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Table 3 RMNCAH+N Interventions provided in North and South Kivu

From: Health services for women, children and adolescents in conflict affected settings: experience from North and South Kivu, Democratic Republic of Congo

Along the continuum of care, RMNCAH+N interventions are delivered at following levels in North and South Kivu:
• Promotion of essential preventive practices related to hygiene, appropriate child feeding, malaria prevention, as well as some component of IMCI occur at community level;
• Antenatal consultations, normal deliveries, postnatal care, vaccination and IMCI are provided at the health center level;
• Family planning, treatment of sexually transmitted infections (STIs), and HIV testing are provided at hospital level. Family planning is also offered at health centers and health posts. However, it was reported that “reproductive health is forgotten in post-crisis or emergency situations. Partners may bring nutrition and protection but forget that reproductive health is really an essential component both in normal times, and even more in conflict or post conflict situations” (Provincial MoH). Attempts are made by provincial authorities to ensure that the Minimum Initial Service Package (MISP) is included in all emergency programs;
• Comprehensive care for sexual assault survivors is usually provided at the hospital level, although post-exposure prophylaxis (PEP) kits are available also in many health centers. The multi-sectoral support package includes medical and psychosocial treatment, legal support and socio-economic reintegration;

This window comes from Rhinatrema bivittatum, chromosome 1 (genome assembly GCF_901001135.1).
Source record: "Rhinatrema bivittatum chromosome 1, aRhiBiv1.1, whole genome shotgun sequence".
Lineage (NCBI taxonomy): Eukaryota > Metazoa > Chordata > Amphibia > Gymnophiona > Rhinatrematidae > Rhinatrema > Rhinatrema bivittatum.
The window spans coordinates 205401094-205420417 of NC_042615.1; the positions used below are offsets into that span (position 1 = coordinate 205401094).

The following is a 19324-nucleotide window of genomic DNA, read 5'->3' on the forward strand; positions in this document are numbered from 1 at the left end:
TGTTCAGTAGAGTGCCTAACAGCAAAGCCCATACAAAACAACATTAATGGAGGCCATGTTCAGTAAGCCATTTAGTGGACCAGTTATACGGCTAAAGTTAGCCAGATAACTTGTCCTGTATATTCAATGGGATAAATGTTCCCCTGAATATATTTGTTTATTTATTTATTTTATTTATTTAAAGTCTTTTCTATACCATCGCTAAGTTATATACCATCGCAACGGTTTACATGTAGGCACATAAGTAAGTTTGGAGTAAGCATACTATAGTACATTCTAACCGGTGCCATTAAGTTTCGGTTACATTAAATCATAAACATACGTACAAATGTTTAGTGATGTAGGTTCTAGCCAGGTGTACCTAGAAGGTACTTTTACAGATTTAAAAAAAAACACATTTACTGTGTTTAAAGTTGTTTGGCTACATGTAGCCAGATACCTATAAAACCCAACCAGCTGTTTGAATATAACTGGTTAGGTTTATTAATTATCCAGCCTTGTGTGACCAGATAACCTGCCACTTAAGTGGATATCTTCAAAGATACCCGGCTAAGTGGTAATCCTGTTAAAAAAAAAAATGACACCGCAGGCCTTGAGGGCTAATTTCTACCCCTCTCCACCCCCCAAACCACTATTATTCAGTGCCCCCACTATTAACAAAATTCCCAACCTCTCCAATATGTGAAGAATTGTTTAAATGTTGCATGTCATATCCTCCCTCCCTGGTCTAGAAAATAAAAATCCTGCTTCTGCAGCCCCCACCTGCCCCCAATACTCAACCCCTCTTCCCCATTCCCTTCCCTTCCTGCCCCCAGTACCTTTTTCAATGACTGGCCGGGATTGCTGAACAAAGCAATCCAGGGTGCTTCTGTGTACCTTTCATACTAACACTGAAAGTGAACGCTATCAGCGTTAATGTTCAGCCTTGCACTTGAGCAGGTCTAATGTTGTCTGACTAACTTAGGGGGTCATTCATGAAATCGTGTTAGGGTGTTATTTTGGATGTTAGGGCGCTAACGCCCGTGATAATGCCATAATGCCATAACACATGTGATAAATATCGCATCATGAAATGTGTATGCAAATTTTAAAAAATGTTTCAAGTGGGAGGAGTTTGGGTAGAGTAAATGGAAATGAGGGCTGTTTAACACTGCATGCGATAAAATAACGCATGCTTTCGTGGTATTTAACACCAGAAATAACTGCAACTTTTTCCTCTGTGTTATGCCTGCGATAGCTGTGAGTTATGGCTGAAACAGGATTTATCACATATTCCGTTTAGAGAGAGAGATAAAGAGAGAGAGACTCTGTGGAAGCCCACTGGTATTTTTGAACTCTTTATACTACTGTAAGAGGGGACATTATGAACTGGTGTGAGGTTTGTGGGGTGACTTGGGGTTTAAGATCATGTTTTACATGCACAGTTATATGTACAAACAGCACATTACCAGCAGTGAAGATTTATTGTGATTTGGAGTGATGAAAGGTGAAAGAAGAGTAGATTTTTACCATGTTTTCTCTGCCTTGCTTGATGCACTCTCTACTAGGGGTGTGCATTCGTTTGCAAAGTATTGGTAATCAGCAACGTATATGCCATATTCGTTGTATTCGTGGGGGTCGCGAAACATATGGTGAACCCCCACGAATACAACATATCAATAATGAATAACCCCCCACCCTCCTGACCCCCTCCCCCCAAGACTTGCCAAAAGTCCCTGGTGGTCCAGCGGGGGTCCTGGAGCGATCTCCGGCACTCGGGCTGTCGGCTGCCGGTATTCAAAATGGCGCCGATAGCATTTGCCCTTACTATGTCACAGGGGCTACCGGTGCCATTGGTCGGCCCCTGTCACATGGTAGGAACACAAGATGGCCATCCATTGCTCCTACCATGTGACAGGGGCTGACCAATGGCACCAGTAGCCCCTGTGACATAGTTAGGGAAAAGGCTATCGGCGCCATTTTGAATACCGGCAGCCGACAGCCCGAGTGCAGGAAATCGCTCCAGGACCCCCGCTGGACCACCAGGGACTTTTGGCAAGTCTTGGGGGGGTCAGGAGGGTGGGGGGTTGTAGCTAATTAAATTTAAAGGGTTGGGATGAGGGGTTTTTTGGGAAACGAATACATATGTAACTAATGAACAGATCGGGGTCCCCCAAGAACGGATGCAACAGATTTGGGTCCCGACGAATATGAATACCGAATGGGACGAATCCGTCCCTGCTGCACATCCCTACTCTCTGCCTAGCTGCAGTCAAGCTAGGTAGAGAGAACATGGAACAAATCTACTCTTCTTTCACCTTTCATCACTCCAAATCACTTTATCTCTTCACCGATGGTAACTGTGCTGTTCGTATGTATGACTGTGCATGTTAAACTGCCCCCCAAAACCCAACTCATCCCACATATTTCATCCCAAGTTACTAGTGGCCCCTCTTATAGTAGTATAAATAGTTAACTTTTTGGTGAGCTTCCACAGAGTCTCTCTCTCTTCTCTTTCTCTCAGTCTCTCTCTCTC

• Nutrition programs for the treatment of severe acute malnutrition are few and supplementary programs addressing moderate acute malnutrition almost inexistent (to be noted is that prevalence of wasting is usually below emergency level). “UNICEF is practically the only [actor] who provides therapeutic products and Plumpy’Nut to malnourished children in this country” (UN) and is confronted with important supply challenges;
• Programs focusing specifically on adolescents are still very new and seldom implemented. Service providers recognize that “we are as well adolescents in the implementation of these services […] but we notice that there is interest among adolescents who come as soon as we start providing this service” (Health Zone Chief Medical Officer). Adolescents are usually treated together with the rest of the patients. The few health centers that have specific interventions for adolescents focusing on reproductive health and sexually transmitted infections are supported by external technical partners (e.g. NGOs with a specific mandate for this group); and
• Given the community-based approach streamlined by the MoH, all health facilities organize and work through community-based actors (see Table 4).